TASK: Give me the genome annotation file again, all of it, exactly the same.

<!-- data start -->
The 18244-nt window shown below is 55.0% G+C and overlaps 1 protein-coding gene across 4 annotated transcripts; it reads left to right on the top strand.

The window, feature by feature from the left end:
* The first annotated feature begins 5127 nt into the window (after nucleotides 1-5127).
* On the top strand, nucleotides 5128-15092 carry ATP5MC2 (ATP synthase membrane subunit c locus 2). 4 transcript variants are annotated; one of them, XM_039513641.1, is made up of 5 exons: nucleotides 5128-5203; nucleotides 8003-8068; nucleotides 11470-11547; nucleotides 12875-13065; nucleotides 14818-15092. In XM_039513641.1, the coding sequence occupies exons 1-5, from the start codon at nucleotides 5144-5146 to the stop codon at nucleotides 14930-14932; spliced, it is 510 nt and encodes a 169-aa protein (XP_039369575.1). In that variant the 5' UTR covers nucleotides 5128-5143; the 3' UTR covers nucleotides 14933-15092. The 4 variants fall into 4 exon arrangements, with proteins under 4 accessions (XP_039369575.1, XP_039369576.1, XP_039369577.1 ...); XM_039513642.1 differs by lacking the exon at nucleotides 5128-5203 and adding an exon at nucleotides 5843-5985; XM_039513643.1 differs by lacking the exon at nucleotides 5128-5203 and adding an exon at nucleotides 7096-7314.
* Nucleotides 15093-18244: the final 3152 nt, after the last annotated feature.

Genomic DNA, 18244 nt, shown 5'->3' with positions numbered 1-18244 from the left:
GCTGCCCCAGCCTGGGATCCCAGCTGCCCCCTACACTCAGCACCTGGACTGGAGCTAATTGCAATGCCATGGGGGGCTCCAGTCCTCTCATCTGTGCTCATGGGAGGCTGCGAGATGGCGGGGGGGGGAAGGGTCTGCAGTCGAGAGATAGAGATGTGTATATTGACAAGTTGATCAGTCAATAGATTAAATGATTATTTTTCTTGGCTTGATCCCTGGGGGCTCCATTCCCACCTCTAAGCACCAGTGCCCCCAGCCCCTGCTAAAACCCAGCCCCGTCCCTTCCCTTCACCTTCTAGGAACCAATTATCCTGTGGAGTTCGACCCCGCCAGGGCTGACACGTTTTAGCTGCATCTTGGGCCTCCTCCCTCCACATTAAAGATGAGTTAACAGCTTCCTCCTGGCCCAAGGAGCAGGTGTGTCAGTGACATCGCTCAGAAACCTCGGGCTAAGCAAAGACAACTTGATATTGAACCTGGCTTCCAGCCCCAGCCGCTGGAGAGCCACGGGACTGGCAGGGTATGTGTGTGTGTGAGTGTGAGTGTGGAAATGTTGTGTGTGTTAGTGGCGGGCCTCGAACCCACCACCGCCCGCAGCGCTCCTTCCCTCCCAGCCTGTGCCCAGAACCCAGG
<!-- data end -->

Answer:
The 18244-nt window shown below is 55.0% G+C and overlaps 1 protein-coding gene across 4 annotated transcripts; it reads left to right on the top strand.

The window, feature by feature from the left end:
* The first annotated feature begins 5127 nt into the window (after nucleotides 1-5127).
* On the top strand, nucleotides 5128-15092 carry ATP5MC2 (ATP synthase membrane subunit c locus 2). 4 transcript variants are annotated; one of them, XM_039513641.1, is made up of 5 exons: nucleotides 5128-5203; nucleotides 8003-8068; nucleotides 11470-11547; nucleotides 12875-13065; nucleotides 14818-15092. In XM_039513641.1, the coding sequence occupies exons 1-5, from the start codon at nucleotides 5144-5146 to the stop codon at nucleotides 14930-14932; spliced, it is 510 nt and encodes a 169-aa protein (XP_039369575.1). In that variant the 5' UTR covers nucleotides 5128-5143; the 3' UTR covers nucleotides 14933-15092. The 4 variants fall into 4 exon arrangements, with proteins under 4 accessions (XP_039369575.1, XP_039369576.1, XP_039369577.1 ...); XM_039513642.1 differs by lacking the exon at nucleotides 5128-5203 and adding an exon at nucleotides 5843-5985; XM_039513643.1 differs by lacking the exon at nucleotides 5128-5203 and adding an exon at nucleotides 7096-7314.
* Nucleotides 15093-18244: the final 3152 nt, after the last annotated feature.

Genomic DNA, 18244 nt, shown 5'->3' with positions numbered 1-18244 from the left:
GCTGCCCCAGCCTGGGATCCCAGCTGCCCCCTACACTCAGCACCTGGACTGGAGCTAATTGCAATGCCATGGGGGGCTCCAGTCCTCTCATCTGTGCTCATGGGAGGCTGCGAGATGGCGGGGGGGGGAAGGGTCTGCAGTCGAGAGATAGAGATGTGTATATTGACAAGTTGATCAGTCAATAGATTAAATGATTATTTTTCTTGGCTTGATCCCTGGGGGCTCCATTCCCACCTCTAAGCACCAGTGCCCCCAGCCCCTGCTAAAACCCAGCCCCGTCCCTTCCCTTCACCTTCTAGGAACCAATTATCCTGTGGAGTTCGACCCCGCCAGGGCTGACACGTTTTAGCTGCATCTTGGGCCTCCTCCCTCCACATTAAAGATGAGTTAACAGCTTCCTCCTGGCCCAAGGAGCAGGTGTGTCAGTGACATCGCTCAGAAACCTCGGGCTAAGCAAAGACAACTTGATATTGAACCTGGCTTCCAGCCCCAGCCGCTGGAGAGCCACGGGACTGGCAGGGTATGTGTGTGTGTGAGTGTGAGTGTGGAAATGTTGTGTGTGTTAGTGGCGGGCCTCGAACCCACCACCGCCCGCAGCGCTCCTTCCCTCCCAGCCTGTGCCCAGAACCCAGG